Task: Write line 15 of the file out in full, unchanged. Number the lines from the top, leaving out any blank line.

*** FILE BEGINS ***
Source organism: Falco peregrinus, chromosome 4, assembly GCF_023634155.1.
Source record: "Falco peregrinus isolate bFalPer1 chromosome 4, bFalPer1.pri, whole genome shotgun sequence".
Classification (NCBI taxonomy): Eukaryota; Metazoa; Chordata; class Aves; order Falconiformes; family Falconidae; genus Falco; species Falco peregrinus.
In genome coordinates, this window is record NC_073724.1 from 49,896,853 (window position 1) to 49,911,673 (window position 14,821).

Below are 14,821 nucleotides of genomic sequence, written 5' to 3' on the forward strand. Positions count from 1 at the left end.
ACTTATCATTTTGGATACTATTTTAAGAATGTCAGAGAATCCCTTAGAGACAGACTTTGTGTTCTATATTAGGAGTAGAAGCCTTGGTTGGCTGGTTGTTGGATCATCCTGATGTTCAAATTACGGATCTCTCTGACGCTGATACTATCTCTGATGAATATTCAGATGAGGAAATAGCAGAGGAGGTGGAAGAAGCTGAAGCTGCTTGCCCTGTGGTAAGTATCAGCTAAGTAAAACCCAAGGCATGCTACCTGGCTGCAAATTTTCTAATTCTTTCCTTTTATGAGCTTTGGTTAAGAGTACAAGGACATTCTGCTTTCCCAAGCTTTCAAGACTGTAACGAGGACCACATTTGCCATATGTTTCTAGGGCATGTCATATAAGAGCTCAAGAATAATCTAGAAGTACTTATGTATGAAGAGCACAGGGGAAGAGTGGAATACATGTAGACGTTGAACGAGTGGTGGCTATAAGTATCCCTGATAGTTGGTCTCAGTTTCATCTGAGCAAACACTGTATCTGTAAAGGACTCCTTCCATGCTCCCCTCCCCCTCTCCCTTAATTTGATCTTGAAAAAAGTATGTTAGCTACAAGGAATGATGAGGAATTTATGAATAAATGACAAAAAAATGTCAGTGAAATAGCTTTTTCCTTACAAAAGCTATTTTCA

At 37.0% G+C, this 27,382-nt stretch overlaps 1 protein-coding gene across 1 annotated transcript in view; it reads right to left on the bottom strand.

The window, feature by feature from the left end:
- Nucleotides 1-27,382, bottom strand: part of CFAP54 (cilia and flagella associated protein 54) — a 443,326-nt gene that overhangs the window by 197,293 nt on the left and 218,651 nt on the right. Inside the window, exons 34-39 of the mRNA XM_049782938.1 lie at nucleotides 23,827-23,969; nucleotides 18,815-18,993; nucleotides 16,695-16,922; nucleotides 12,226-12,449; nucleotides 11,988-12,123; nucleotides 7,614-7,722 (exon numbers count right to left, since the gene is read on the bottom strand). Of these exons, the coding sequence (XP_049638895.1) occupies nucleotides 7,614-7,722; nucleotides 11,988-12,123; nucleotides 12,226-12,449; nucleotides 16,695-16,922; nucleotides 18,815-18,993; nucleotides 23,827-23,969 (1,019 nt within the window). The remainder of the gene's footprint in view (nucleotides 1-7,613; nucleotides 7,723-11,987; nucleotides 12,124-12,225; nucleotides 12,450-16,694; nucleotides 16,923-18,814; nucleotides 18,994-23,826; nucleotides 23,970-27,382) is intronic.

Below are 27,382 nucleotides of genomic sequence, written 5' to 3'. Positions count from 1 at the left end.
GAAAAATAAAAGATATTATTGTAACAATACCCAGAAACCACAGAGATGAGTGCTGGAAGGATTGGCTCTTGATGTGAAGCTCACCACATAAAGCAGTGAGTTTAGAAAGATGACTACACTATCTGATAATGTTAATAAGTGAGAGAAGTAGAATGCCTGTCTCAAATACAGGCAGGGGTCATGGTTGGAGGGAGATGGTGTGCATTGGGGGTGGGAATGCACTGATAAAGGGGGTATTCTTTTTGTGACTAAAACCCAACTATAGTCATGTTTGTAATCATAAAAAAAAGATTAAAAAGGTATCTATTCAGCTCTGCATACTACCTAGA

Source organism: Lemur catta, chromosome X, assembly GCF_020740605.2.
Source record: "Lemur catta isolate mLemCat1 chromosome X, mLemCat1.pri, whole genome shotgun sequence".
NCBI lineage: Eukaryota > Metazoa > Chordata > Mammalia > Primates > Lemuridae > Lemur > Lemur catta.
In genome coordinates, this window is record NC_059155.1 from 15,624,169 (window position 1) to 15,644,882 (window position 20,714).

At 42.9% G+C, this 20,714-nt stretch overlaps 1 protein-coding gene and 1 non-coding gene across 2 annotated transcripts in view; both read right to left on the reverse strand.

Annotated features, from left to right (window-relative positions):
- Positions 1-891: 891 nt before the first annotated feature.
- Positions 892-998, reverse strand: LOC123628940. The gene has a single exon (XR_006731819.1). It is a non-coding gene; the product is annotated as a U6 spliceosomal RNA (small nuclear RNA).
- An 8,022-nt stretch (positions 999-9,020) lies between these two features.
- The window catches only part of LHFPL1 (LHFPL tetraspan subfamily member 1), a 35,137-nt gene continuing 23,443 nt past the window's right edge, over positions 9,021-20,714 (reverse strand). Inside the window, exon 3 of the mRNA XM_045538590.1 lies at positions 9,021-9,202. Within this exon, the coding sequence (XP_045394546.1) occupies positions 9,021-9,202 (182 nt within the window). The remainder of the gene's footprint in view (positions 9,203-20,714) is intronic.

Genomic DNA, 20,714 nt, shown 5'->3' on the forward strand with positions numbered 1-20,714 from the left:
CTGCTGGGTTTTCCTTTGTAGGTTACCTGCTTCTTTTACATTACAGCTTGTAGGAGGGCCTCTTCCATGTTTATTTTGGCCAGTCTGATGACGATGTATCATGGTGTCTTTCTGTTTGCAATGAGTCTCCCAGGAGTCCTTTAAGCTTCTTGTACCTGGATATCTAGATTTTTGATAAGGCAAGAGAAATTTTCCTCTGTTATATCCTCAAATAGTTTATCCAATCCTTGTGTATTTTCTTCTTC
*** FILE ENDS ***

In genome coordinates, this window is record NC_059155.1 from 15,624,169 (window position 1) to 15,644,882 (window position 20,714).